NEW YORK — High-temperature records were smashed across the area Thursday, in some places by 10 degrees, during a stretch of summer-like weather that sparked back-to-back air quality alerts throughout the five boroughs and Long Island.
Central Park broke a record at 92 degrees. Before Thursday, the hottest May 18 on record was in 1936 when the mercury in Central Park climbed in 90 degrees, according to the NWS.
The temperature at LaGuardia climbed to 96 degrees as of 4 p.m., destroying the previous record of 86 degrees set in 1989.
Areas along the coast were cooled, but it was still warm enough in Islip, Long Island, to tie the previous record of 89 degrees.
It was so hot and muggy that the New York State Department of Environmental Conservation issued an air quality advisory, in effect from 10 a.m. to 10 p.m.
The alert means New Yorkers should consider limiting their outdoor physical activity to reduce the risk of adverse health effects, and includes all five boroughs and Suffolk, Nassau, Westchester and Rockland counties.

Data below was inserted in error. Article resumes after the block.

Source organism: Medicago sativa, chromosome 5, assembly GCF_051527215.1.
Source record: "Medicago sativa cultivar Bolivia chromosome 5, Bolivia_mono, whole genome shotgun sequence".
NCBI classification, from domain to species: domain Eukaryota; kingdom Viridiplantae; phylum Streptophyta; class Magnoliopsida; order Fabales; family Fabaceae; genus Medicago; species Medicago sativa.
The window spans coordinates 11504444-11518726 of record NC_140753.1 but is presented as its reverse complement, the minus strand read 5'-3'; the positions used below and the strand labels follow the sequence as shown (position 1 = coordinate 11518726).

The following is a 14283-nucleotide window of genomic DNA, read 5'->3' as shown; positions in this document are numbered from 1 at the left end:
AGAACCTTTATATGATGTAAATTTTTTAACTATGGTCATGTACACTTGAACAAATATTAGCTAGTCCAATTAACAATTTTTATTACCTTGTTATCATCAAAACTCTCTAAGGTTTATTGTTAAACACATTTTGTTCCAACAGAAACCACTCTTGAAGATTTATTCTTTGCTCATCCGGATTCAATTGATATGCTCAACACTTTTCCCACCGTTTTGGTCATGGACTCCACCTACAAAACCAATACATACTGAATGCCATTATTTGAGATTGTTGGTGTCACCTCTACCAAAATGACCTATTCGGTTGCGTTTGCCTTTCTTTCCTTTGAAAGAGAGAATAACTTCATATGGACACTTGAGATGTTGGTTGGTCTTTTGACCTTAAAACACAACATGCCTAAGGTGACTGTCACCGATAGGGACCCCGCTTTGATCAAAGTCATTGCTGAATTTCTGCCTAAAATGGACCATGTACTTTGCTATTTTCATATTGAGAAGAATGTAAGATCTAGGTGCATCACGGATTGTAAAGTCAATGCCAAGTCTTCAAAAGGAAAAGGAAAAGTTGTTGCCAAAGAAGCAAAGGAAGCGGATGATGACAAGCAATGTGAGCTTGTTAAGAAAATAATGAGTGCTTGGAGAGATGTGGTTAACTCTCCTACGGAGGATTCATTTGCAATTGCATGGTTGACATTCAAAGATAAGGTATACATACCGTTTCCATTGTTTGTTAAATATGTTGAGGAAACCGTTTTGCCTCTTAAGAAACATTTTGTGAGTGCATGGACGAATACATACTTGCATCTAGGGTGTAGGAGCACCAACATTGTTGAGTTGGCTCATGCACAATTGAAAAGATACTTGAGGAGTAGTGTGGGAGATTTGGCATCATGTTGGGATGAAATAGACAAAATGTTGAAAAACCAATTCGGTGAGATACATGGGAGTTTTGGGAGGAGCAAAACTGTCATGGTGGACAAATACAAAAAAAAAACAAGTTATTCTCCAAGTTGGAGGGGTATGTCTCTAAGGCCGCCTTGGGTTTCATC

Active children and adults, and those with respiratory problems, such as asthma, are advised to avoid prolonged outdoor activities and those requiring heavy exertion, according to the NYC Office of Emergency Management .
The "very young" and those with pre-existing conditions, such as heart disease, are also at risk, the National Weather Service warns.
PIX11's Weather Center says the higher-than-normal temperatures increase ozone in the atmosphere. The air quality index on Thursday is predicted to be greater than a value of 100 for ozone, the city's Office of Emergency Management said. The index was created to correlate different pollutants to one scale.
Temperatures are not expected to be as hot on Friday with temperatures climbing into the upper 80s. A cold front will approach from the north and west bringing the chance of a stray shower or even a gusty thunderstorm in the afternoon or evening.
Eventually, high pressure from Canada moves in cooling temperatures down for the weekend. Highs may not reach 70 especially on Sunday as cool Canadian air rushes in.
New Yorkers can call a toll-free air quality hotline for more information at 1-800-535-1345.